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Boundaries and Irish Law

The non-conclusive Property Registration System found its roots back in 1876. The English attempted to implement a cadastral system in 1864, whereby land boundaries would be mapped and recorded accurately. This caused so much consternation amongst landowners that the general boundaries rule was implemented as a means of loosely recording boundaries for the purposes of registering ownership of property in Ireland.

Where is my boundary? On the Land Registry website/ FAQ section. “I have a dispute with my neighbour over where the boundary lies. Can you tell me who is right? No. The Land Registry map is an index map and identifies the property, not boundaries. Therefore, we are not in a positionto advise.”

No state guarantee; Within the non-conclusive boundary system, our boundaries are not guaranteed by the state. For example, your neighbour erects a fence 20 feet into your land, you come out and destroy the fence. Your neighbour calls the Gardai, and they caution you for criminally damaging the fence, and they will say nothing to your neighbour for grabbing your land. We live in a state which has no punishment for Land Theft.

Squatter’s rights; Otherwise known as adverse possession, this pertains to the occupation of land against the interest of the registered owner. If your neighbour builds a fence on your land and uses the ground as it were his own for a period of 12 years or more, he may be able to a legal claim on that land. The legal onus is on the landowner to prevent wilful encroachment on his property. Failure to do this may result in the loss of title over the affected land.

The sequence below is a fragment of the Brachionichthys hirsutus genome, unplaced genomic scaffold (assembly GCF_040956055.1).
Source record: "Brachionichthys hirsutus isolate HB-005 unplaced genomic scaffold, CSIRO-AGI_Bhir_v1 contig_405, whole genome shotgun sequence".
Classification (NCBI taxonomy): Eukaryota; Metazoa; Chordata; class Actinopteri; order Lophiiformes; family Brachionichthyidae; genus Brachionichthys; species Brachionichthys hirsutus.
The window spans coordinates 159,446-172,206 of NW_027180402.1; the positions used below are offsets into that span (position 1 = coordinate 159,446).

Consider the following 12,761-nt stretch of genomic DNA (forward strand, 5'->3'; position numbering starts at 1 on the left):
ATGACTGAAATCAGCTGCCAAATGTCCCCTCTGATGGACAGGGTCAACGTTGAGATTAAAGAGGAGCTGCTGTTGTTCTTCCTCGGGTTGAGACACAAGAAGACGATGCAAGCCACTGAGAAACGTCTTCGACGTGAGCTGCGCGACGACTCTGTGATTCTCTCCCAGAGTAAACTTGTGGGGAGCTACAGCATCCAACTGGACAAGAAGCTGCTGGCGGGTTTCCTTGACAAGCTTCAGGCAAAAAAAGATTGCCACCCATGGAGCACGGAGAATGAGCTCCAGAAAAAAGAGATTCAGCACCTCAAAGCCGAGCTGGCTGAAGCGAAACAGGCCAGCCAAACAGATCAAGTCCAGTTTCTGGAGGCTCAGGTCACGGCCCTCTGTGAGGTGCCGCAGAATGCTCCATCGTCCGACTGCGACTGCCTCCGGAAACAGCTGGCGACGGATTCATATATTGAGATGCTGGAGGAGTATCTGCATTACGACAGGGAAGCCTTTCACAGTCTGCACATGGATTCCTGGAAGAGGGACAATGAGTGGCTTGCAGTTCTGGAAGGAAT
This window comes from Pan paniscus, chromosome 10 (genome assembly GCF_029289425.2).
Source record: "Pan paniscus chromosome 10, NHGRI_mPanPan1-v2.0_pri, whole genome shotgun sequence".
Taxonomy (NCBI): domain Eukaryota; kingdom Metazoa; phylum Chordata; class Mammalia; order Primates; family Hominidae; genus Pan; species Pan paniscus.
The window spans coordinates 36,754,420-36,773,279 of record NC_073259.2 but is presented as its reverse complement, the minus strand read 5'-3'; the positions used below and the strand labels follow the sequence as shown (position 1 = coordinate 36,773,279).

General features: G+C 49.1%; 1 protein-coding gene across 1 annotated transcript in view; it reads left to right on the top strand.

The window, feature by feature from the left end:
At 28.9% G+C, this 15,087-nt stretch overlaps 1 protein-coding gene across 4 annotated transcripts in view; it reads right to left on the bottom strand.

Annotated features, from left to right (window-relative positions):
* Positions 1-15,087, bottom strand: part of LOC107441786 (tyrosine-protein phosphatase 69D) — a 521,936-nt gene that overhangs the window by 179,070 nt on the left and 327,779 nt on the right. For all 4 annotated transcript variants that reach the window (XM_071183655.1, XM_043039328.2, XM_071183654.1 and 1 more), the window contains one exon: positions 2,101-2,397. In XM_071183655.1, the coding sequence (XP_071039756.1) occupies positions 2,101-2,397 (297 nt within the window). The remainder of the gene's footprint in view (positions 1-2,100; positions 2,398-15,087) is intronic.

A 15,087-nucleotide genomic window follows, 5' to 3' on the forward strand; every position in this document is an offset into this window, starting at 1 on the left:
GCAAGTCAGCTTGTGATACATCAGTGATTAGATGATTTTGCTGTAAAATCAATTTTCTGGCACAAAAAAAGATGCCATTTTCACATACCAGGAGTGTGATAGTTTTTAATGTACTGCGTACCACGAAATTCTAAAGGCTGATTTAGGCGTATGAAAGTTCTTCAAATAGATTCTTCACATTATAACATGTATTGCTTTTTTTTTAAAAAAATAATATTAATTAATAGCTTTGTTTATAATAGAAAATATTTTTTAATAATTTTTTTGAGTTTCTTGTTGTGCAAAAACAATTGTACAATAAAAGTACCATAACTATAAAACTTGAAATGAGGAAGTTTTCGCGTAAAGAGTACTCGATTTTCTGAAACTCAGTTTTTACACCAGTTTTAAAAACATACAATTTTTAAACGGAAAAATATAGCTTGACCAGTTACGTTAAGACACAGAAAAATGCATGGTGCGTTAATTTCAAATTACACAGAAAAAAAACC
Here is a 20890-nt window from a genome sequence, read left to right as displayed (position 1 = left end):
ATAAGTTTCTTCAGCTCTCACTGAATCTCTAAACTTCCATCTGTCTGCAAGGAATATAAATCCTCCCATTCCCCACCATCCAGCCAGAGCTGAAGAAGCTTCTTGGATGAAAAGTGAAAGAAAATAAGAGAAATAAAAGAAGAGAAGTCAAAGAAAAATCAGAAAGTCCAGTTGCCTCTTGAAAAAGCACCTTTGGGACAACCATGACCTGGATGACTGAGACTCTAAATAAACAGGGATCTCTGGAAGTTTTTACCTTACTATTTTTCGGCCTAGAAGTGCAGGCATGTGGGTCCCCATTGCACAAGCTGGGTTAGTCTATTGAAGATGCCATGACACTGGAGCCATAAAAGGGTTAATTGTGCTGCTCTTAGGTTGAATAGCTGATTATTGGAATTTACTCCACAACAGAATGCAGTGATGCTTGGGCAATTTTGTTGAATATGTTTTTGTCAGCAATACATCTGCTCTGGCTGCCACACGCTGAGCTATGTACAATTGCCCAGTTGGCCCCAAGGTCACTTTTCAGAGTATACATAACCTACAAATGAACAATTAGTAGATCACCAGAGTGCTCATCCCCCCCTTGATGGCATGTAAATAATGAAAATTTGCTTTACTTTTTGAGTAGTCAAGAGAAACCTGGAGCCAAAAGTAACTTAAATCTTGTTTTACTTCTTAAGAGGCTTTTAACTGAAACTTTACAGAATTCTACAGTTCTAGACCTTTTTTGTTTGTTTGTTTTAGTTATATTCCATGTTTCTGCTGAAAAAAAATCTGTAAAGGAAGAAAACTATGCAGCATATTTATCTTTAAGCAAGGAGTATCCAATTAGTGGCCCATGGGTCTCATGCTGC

Repossession of squatted land: This is not to be taken lightly. Careful consideration should be given to your approach to this and all actions should be extremely measured in temperament. First, get a professional Surveyor’s opinion on where the boundary actually lies and if there is encroachment, then ask your solicitor to write a letter to the adverse
possessor.

Easements; A most commonly used easement is one that permits underground services of one property (dominant tenement) to pass beneath the land of another property (servient tenement). Right of way, right to light and right of support are all further examples of easements.

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Causes Of Boundary Disputes

There are a number of factors that may be at the root cause of a boundary dispute. There may be a legal argument as to whether adverse possession or certain legal presumptions may apply. It may also boil down to inadequate mapping to define the boundary position in the first place. While a professional Surveyor may be very helpful at the initial stages in giving his professional opinion as to where the boundary lies.

Developers’ scheme map: Before a housing estate is constructed, the developer must submit a planning application showing the proposed position of houses, roads, fence lines, services etc. During construction, it is commonplace that the actual constructed position of fence lines may not match the proposed position of fence lines as per the planning application. However, it is common practice by some developers to submit the planning drawing as the scheme map for Land Registration purposes, which may not accurately represent the position of fence lines between neighbouring properties.

Public perception of Land Registry maps would suggest that the LandRegistry inside face of the red line is the precise location of their boundary. This is a very logical assumption and the explanation to counter this understanding that the Land Registry map is only an index map, not showing the extent of ownership or boundaries, which understandably lacks logic to the layperson.